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Contemporary Approaches to Feedback

Learn more about the old paradigm and new paradigm to feedback.
© Coventry University. CC BY-NC 4.0 Images by Getty Images
I hear and I forget. I see and I remember. I do and I understand.
(Confucius, n.d., as cited in Open University, 2019)

Old Paradigm vs New Paradigm to Feedback

As captured in this famous quotation, merely hearing or seeing input is far less effective than being actively involved in a process.
This idea has been mirrored in recent conceptions of feedback, which have shifted the focus from providing monologic information (one directional feedback from teacher to student) towards a more dialogic approach. This is where the tutor and student engage in a dialogue (whether written or spoken), to enable the student to take a more active role in the feedback process.
Differences between the traditional old paradigm and the new paradigm. Old paradigm = feedback as transfer of information, whereas new paradigm = interaction with and between students. Old paradigm = monologic feedback, whereas new paradigm = feedback as a dialogue. Old paradigm = conventional feedback, whereas new paradigm = sustainable feedback. Select the image to expand it
The new paradigm also argues that feedback should be sustainable, with impact that extends beyond the assessment task itself (Hounsell, 2007). This is explored in more detail on the PGCLaTHE.
To make the principles of the new paradigm a reality, students need opportunities to interact with tutors and peers so they can discuss and reflect on their feedback and consider how best to act on it. Rather than feedback relying solely on the tutor, there should be:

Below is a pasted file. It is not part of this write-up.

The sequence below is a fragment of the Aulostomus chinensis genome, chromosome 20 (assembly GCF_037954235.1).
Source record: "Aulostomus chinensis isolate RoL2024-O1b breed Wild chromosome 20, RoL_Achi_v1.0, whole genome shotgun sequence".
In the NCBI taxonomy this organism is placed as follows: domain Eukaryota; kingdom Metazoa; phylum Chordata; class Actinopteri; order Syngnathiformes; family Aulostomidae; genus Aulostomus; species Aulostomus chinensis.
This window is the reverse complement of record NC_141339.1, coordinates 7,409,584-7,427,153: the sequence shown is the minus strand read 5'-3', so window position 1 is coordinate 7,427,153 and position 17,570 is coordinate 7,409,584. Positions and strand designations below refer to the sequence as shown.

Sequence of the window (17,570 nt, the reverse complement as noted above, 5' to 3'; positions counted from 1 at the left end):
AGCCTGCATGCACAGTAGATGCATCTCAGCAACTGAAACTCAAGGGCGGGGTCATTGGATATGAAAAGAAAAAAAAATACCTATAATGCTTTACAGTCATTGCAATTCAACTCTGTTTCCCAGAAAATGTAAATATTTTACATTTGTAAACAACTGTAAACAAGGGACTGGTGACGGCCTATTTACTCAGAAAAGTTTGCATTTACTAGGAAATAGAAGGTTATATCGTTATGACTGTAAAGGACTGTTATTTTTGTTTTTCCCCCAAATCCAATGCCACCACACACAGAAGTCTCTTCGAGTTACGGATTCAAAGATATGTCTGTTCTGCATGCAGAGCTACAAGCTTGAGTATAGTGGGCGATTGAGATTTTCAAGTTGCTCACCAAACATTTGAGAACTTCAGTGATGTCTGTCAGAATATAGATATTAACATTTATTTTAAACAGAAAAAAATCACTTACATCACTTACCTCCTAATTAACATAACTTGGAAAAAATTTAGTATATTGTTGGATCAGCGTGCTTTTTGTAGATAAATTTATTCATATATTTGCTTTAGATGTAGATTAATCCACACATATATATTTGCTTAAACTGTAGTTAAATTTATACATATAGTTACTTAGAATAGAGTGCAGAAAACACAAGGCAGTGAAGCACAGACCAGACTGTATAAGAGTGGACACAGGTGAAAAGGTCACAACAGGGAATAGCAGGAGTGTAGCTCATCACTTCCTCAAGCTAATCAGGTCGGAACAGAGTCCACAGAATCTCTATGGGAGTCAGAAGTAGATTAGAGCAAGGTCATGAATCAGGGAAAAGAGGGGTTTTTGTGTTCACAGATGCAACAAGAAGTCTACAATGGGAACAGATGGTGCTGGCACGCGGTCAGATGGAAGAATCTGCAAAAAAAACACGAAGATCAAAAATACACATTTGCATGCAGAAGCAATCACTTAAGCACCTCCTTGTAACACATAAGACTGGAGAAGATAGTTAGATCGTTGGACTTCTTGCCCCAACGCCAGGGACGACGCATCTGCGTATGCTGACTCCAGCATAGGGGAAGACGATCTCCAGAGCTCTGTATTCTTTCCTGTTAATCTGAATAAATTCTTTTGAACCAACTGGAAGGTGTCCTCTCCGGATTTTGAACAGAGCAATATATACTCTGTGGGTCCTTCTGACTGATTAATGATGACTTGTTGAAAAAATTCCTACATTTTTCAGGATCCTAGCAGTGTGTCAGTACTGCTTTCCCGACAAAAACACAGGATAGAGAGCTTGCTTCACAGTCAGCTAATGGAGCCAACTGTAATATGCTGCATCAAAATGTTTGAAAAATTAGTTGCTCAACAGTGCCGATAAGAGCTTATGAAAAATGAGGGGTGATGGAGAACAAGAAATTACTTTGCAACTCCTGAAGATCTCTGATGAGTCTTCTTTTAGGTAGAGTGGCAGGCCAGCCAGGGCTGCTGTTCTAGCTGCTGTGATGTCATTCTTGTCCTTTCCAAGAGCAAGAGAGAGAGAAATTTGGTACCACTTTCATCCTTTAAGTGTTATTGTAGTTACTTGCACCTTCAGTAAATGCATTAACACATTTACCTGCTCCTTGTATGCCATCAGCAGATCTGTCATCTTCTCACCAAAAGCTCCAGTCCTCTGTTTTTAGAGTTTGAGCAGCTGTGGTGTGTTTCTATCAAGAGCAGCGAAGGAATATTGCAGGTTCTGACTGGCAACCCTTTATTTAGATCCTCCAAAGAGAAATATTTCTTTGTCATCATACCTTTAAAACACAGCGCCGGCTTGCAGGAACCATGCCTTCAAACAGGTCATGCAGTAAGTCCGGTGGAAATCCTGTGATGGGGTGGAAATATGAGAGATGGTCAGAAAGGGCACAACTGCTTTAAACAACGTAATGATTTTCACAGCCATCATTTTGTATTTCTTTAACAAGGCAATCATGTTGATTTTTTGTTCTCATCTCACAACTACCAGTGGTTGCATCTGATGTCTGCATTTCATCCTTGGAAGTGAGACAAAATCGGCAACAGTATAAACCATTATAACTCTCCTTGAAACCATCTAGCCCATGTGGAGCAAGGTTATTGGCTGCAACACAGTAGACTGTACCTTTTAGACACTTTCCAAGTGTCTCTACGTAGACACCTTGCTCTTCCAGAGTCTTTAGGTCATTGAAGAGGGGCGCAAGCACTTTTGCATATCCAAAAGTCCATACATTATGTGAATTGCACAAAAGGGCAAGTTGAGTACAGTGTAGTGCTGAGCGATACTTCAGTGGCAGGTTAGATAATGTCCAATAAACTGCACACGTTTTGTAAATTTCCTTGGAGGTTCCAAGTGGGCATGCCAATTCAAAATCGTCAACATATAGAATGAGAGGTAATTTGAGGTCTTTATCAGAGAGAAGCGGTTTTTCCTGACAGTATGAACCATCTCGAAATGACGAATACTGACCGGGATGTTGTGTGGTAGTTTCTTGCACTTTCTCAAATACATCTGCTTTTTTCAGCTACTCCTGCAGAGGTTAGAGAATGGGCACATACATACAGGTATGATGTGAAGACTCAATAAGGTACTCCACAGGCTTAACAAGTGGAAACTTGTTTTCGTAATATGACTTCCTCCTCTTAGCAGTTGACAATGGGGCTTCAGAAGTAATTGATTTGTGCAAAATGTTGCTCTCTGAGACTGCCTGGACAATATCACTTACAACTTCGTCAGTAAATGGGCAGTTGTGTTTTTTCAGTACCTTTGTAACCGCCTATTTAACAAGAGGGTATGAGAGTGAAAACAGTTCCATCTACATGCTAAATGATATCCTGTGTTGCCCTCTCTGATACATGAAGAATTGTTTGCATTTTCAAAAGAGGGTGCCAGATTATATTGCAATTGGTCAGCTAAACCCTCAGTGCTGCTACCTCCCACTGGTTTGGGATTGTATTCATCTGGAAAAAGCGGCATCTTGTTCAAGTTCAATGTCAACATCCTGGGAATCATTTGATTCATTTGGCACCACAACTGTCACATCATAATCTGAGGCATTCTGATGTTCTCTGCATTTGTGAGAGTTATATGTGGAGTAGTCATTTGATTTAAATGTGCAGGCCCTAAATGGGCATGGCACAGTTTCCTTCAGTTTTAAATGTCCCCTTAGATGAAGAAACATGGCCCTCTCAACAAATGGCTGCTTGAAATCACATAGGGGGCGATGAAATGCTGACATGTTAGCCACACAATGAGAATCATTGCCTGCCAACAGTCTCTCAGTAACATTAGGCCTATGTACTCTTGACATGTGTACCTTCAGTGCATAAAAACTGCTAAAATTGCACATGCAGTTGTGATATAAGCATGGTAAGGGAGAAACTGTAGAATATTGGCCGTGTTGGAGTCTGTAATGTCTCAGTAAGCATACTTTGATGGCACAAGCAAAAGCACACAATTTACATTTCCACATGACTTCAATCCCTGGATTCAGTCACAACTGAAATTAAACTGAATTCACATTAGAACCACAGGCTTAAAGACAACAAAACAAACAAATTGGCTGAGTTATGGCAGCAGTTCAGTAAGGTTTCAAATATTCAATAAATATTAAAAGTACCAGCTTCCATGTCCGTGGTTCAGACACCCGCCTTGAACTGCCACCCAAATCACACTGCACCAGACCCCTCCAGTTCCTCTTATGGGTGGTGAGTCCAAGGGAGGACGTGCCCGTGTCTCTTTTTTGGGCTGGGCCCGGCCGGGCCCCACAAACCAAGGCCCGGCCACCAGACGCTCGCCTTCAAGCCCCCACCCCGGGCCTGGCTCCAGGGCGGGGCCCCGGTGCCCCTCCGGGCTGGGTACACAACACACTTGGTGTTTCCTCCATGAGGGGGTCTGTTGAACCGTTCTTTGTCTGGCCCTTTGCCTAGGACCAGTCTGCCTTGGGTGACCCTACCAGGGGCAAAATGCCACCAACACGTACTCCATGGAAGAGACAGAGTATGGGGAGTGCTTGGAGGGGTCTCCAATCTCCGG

… active student participation in dialogic activities in which students generate and use feedback from peers, self, or others as part of an ongoing process of developing capacities as autonomous, self-regulating learners.
(Carless, 2013, p. 113)


Carless, D. (2013). Sustainable feedback and the development of student self-evaluative capacities. In S. Merry, M. Price, D. Carless, & M. Taras (Eds.), Reconceptualising feedback in higher education: Developing dialogue with students (pp. 113–122). Routledge.

Hounsell, D. (2007). Towards more sustainable feedback to students. In N. Falchikov, & D. Boud (Eds.), Rethinking assessment in higher education (pp. 111–123). Routledge.

Open University, (2019, March 1). 12 famous Confucius quotes on education and learning. Web link

Winstone, N., & Carless, D. (2019). Designing effective feedback processes in higher education: A learning-focused approach. Routledge.

© Coventry University. CC BY-NC 4.0 Images by Getty Images
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